Some times you can have fun with it. I’ve written before about sexism in my profession. You know that thing when women have an idea that is met with blank stares until a man repeats it and it is the greatest idea ever? We used to get mad about it at my office. Now we bet on it. We’ll have an idea and then go tell it to the male business manager. We make sure the women all know when we told him and then we bet on how many days it will be until he has a brilliant idea out of nowhere! He’s used to it now so when we laugh he just asks who told him it and when.

I think this is a great, eye-opening book for both men and women.

My only criticism is that it is very British. There is a tendency to refer to British celebrities or news stories without explaining it those of us in the rest of the world. It will say things like, “Like what happened with so and so last year.” I usually had no idea who so and so was or what happened. It would have been easy to add a sentence to explain what happened. It starts in the introduction. It is written by Sarah Brown and refers to what happened to her with no explanation at all. I found out later that she was married to a Prime Minister so maybe that was part of the issue but still have no idea what she was referring to in her introduction. I also had to look up what “Page 3” referred to. That’s a topless photo of a woman run as a regular feature in a major English newspaper. See, one sentence explained it. Also, are you kidding me?

For those who think that sexism isn’t really still an issue you can just look at this review of the book on Amazon.

“Of course there are a few sexist men around, but expecting the world to change, and sexism to end, infantilises women. Still, with this book out and presumably selling well to other whiny women – of whom the world has no shortage – Bates officially becomes a professional whine merchant. I see men get a mention in chapter 10. Yippee. The difference between the sexism faced by women and that faced by men is that men don’t whine about it, they suffer in silence. If you want to get a sense of the sexism faced by men, which has immeasurably more serious consequences than the sexism faced by women, visit the website of The Alternative Sexism Project…”

I’m guessing he didn’t read the book.

The Lady Errant
23 Oct, 2014

Review of Tomlinson Hill by Chris Tomlinson

/ posted in: Reading

Tomlinson Hill: Sons of Slaves, Sons of SlaveholdersTomlinson Hill: Sons of Slaves, Sons of Slaveholders by Chris Tomlinson
My rating: 3 of 5 stars

Nonfiction – audio

AP journalist Chris Tomlinson knew that his family had been early settlers in Texas and that they owned a plantation named Tomlinson Hill. He was taught to be proud of his ancestors and was told repeatedly by his grandfather that the family’s slaves loved them so much that when they were freed they took the Tomlinson name.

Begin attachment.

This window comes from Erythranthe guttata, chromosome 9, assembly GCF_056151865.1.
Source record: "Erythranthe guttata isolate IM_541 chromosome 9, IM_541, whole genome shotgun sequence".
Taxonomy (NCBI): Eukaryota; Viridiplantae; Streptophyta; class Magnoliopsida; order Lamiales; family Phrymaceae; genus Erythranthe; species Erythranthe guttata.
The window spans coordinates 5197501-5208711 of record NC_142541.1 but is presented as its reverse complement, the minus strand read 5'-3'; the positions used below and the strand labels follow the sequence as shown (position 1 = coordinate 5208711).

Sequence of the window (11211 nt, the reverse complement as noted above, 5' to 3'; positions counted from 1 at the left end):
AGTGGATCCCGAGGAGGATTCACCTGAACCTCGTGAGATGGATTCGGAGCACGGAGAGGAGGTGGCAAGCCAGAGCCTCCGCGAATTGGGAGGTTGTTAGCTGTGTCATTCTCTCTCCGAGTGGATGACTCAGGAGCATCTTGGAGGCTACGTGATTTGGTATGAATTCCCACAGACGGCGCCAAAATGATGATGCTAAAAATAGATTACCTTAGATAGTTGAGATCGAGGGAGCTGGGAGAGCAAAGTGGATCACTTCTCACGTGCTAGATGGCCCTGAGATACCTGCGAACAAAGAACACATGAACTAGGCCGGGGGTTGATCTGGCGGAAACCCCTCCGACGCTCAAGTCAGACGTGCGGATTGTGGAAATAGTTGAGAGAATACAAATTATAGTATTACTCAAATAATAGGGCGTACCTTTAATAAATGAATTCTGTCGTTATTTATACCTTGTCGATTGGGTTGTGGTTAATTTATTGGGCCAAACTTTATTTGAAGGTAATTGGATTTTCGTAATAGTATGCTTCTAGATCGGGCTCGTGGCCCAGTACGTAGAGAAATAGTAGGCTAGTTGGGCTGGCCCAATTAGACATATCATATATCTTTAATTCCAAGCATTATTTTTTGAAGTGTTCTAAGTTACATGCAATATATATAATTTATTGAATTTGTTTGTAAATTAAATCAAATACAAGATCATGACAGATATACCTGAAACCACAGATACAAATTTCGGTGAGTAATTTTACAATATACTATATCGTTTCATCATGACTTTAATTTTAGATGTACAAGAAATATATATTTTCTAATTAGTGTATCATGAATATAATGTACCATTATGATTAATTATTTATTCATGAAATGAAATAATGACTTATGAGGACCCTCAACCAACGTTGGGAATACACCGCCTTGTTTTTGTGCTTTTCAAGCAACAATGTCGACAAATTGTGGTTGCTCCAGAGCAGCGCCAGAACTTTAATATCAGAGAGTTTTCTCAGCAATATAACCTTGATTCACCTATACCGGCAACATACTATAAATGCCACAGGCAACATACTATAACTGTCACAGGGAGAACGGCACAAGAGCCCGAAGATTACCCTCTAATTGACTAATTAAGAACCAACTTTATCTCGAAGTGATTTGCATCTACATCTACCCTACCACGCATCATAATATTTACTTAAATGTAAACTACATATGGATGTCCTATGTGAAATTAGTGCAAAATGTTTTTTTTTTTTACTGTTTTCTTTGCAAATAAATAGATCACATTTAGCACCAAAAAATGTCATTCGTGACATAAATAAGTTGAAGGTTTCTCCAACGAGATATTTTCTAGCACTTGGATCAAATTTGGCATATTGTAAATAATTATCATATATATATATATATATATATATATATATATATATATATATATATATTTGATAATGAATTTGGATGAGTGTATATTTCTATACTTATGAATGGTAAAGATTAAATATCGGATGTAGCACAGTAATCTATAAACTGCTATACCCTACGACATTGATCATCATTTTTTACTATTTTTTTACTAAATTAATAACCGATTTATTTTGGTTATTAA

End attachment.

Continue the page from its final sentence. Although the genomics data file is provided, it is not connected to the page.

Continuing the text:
LaDanian Tomlinson grew up visiting his grandmother who lived on Tomlinson Hill. He thought that the area had been named for his family until he read a historical marker that discussed the plantation.

Chris had always wondered about the Tomlinsons who were descended from his family’s slaves. He first heard of LaDanian when he was making a name for himself playing college football and then followed that with a career in the NFL. He wondered if there was a connection.

Chris spent years reporting on racial conflicts in Africa. He decided to write about racial tensions closer to home by exploring the dynamics of the two Tomlinson families.

This book goes deep into Texas history. It focus more on the white family than the black family most likely because of the availability of historical records. Because I was listening to it on audio it could get confusing at times when I would start confusing people with similar first names and not have a way to refer back to previous chapters.

It veers away from a strict family history often and goes into the larger picture so it definitely reads more like a history textbook than a family saga. I did learn more about the role of Texas in the Civil War than I knew before though.

25 Jul, 2014

Servants by Lucy Lethbridge

/ posted in: Reading

Servants: A Downstairs History of Britain from the Nineteenth-Century to Modern TimesServants: A Downstairs History of Britain from the Nineteenth-Century to Modern Times by Lucy Lethbridge

My rating: 4 of 5 stars

Audio nonfiction 12 hours and 43 minutes